‘Broad-Based Response’ Necessary To Prevent Measles Resurgence

Washington Post: Measles was eliminated. But we can’t be sure it’ll stay that way.
Saad B. Omer, William H. Foege chair in global health and professor of global health, epidemiology, and pediatrics at Emory University, and Robert Bednarczyk, assistant professor at Emory University Rollins School of Public Health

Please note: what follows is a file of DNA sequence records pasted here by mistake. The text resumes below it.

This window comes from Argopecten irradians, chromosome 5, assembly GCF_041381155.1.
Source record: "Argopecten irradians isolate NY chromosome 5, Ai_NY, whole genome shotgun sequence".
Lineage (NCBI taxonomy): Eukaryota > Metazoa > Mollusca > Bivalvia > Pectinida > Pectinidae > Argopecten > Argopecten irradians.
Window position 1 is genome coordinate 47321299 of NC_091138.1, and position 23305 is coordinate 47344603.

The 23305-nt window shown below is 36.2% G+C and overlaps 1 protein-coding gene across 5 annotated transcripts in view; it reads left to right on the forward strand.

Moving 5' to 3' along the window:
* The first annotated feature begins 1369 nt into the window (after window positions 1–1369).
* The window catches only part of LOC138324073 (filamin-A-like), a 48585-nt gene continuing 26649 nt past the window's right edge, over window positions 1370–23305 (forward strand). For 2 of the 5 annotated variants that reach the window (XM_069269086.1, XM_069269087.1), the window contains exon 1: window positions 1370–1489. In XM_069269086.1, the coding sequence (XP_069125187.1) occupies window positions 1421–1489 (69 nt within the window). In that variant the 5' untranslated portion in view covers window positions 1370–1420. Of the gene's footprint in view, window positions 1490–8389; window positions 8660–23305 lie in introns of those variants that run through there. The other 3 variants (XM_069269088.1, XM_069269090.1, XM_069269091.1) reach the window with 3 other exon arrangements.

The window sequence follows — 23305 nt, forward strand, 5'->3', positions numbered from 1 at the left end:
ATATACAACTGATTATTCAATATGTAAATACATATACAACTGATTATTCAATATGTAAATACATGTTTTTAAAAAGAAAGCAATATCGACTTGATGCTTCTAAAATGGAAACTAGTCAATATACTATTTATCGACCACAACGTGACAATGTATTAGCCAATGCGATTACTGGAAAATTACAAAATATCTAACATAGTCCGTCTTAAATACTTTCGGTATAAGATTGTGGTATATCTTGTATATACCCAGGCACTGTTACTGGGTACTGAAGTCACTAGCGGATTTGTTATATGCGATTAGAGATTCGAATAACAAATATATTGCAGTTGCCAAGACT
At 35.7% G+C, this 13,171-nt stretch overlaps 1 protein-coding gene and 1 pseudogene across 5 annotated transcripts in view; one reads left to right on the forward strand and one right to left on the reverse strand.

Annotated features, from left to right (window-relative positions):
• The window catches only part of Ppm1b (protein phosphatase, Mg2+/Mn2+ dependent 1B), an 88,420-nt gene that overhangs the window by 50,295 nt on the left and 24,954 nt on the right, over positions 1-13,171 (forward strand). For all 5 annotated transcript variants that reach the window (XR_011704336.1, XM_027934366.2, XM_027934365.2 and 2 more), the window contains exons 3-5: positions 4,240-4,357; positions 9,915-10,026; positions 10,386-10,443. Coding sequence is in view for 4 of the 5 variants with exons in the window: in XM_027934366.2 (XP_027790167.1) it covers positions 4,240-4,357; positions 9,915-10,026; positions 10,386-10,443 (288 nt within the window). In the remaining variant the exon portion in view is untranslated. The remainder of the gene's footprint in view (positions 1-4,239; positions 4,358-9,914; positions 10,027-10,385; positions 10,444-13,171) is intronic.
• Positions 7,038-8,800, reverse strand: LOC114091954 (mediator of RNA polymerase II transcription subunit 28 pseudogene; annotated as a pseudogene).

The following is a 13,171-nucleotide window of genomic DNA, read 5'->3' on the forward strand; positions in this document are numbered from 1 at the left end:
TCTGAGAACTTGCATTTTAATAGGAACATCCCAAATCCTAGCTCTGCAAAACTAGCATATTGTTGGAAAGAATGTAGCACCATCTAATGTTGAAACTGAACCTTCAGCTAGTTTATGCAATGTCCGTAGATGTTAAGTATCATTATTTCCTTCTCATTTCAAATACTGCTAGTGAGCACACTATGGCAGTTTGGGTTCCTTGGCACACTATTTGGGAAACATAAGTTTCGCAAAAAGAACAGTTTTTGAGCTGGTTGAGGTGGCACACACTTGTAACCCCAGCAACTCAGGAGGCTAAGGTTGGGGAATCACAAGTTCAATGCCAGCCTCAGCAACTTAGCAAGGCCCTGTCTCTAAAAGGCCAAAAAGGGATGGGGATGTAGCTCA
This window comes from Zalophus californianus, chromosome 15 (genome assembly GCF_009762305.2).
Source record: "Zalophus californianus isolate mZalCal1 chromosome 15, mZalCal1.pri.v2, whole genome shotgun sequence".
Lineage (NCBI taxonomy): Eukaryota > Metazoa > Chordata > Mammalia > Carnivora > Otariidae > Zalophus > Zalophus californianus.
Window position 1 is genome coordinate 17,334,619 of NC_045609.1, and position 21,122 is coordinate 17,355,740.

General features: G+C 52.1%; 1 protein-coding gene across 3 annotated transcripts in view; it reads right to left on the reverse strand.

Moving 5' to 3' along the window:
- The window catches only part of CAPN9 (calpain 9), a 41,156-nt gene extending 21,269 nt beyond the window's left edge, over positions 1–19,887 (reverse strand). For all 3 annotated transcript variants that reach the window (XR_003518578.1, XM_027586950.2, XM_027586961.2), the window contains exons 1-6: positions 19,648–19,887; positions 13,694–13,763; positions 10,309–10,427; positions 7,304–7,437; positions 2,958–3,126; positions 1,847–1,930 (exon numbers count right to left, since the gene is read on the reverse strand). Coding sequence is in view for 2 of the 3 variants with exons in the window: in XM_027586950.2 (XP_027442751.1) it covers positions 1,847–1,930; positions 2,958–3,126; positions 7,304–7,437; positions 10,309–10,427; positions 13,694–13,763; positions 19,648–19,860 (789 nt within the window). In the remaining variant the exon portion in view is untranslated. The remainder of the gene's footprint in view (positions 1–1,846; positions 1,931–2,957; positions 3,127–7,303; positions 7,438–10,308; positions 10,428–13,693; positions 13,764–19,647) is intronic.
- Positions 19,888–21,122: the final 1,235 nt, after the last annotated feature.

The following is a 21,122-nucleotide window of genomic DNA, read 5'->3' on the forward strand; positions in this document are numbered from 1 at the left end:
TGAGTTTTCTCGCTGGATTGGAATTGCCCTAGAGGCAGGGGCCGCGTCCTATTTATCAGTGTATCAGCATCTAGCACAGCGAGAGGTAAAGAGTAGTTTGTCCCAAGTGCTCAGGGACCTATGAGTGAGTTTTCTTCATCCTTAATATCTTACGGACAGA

“…A return of widespread measles is not inevitable, but to be sure we prevent it, we need to address vaccine refusal directly. … [W]hile a national measles resurgence in the United States has been kept at bay, we cannot be complacent. With increases in vaccine refusal, the risk of larger outbreaks remains. Imported measles cases will often find those who are susceptible to the disease, causing these outbreaks even after measles has been eliminated. If vaccine refusal is left unchecked, more people will be susceptible to this disease, leading to larger outbreaks and possibly resumption of sustained transmission. … [I]f we want to prevent [a national measles resurgence or multi-state outbreak], we need a coherent response to vaccine hesitancy. … In the aftermath of the last measles resurgence in the United States in 1989-1991, there was a remarkably bipartisan effort to address the main cause of that resurgence: vaccine access. President Bill Clinton and congressional Republicans and Democrats came together to establish the Vaccines for Children program to remove affordability as a barrier to vaccination. This program was effective in addressing inequities in immunization coverage. Preventing the next potential resurgence of measles will require a similar broad-based response” (2/11).

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